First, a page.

Authors: Alfredo Velasco Ii and Hani Z. Girgis

2:00 - 4:00
2nd Session
Session Chair: G. Elisabeta Marai
(* indicates presenting author)
2:20 - 3:00
[Keynote] The Changing Nature of Collaboration in Visualization
Authors: Sheelagh Carpendale
3:00 - 3:20
[Full Paper] The Kappa platform for rule-based modeling
Authors: Pierre Boutillier, Mutaamba Maasha, Xing Li, Hector Medina-Abarca, Jean Krivine, Jerome Feret, Ioana Cristescu, Angus Forbes and Walter Fontana
3:20 - 3:30
[Abstract] Feature-Centric Visual Exploration of Genome Interaction Maps
Authors: Fritz Lekschas, Benjamin Bach, Peter Kerpedjiev, Michael Behrisch, Nils Gehlenborg and Hanspeter Pfister
3:30 - 3:40
[Abstract] Scaling Up the Genome Browser
Authors: Danielle Nguyen, Peter Kerpedjiev and Nils Gehlenborg
3:40 - 3:50
[Abstract] PopNetD3: An accessible web tool for the analysis and visualization of population structure
Authors: Javi Zhang and John Parkinson
3:50 - 4:00
[Abstract] MecCog: A framework for representing human genetic disease mechanisms
Authors: Kunal Kundu, Lipika R. Pal, Lindley Darden and John Moult

4:40 - 5:50
3rd Session
Session Chair: Kay Nieselt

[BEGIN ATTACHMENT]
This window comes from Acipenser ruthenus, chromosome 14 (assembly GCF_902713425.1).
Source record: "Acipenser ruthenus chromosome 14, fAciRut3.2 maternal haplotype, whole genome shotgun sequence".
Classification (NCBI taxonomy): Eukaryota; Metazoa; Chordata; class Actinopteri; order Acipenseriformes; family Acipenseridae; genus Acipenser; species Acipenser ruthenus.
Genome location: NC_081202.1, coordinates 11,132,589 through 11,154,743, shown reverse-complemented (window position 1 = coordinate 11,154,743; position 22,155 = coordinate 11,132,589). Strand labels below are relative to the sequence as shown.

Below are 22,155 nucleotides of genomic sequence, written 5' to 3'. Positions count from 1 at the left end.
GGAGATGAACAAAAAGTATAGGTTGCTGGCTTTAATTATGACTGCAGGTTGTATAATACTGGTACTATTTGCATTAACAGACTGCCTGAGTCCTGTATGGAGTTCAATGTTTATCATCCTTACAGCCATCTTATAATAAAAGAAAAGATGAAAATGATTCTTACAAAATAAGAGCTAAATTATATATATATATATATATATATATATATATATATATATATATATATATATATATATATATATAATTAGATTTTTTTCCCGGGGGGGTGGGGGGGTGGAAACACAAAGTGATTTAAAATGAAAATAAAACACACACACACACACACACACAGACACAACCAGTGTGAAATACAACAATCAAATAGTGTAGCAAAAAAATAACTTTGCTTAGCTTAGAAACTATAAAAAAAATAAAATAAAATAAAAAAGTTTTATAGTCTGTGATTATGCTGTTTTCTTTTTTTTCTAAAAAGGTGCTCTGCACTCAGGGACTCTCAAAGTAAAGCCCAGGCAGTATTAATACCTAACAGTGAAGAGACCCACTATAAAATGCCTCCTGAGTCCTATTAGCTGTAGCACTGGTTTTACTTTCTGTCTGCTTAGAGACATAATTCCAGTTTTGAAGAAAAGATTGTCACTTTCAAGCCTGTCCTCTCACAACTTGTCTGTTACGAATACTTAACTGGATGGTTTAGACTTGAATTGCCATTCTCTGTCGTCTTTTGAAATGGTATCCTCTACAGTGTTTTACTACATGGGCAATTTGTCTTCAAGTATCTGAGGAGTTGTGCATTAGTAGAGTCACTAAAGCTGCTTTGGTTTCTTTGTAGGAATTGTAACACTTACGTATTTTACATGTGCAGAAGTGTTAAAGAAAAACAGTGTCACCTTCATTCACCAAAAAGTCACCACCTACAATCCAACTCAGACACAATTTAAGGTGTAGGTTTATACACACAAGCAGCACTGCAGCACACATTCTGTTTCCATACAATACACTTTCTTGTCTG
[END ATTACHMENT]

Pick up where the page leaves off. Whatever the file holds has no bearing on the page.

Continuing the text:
(* indicates presenting author)
4:40 - 5:20
[Invited talk] Mining Gems from the Data Visualization Literature
Authors: Nils Gehlenborg
5:20 - 5:30
[Abstract] MaizeDIG: A mechanism for connecting gene models to phenotypes at MaizeGDB
Authors: Kyoung Tak Cho, John Portwood Ii, Elisabeth Harper, Jack Gardiner, Carolyn Lawrence-Dill, Iddo Friedberg and Carson Andorf
5:30 - 5:40
[Abstract] D3Oncoprint: Standalone software to visualize and dynamically explore annotated genomic mutation files
Authors: Alida Palmisano, Yingdong Zhao and Richard Simon
5:40 - 5:50
[Abstract] Visualization of Longitudinal Cancer Genomics Data
Authors: Theresa Anisja Harbig, Sabrina Nusrat, Alexander Thomson, Hans Bitter, Tali Mazor, Ethan Cerami and Nils Gehlenborg

5:50 - 6:00
Closing Remarks
Kay Nieselt

6:00 - 7:00
Poster Session

Invited Speakers

0ne successful data exploration—many explanations
Martin Krzywinski, Michael Smith Genome Science Centre